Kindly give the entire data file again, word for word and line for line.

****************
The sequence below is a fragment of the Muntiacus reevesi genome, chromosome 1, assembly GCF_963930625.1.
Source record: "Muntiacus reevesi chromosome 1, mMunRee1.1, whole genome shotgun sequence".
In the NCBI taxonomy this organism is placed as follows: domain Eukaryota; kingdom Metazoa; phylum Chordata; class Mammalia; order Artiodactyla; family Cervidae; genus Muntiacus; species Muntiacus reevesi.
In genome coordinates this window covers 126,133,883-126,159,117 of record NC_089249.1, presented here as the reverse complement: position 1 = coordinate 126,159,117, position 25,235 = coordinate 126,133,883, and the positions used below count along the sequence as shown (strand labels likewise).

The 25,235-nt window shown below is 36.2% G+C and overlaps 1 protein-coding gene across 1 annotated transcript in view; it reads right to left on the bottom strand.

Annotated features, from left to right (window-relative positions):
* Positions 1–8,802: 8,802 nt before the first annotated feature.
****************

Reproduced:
The sequence below is a fragment of the Muntiacus reevesi genome, chromosome 1, assembly GCF_963930625.1.
Source record: "Muntiacus reevesi chromosome 1, mMunRee1.1, whole genome shotgun sequence".
In the NCBI taxonomy this organism is placed as follows: domain Eukaryota; kingdom Metazoa; phylum Chordata; class Mammalia; order Artiodactyla; family Cervidae; genus Muntiacus; species Muntiacus reevesi.
In genome coordinates this window covers 126,133,883-126,159,117 of record NC_089249.1, presented here as the reverse complement: position 1 = coordinate 126,159,117, position 25,235 = coordinate 126,133,883, and the positions used below count along the sequence as shown (strand labels likewise).

The 25,235-nt window shown below is 36.2% G+C and overlaps 1 protein-coding gene across 1 annotated transcript in view; it reads right to left on the bottom strand.

Annotated features, from left to right (window-relative positions):
* Positions 1–8,802: 8,802 nt before the first annotated feature.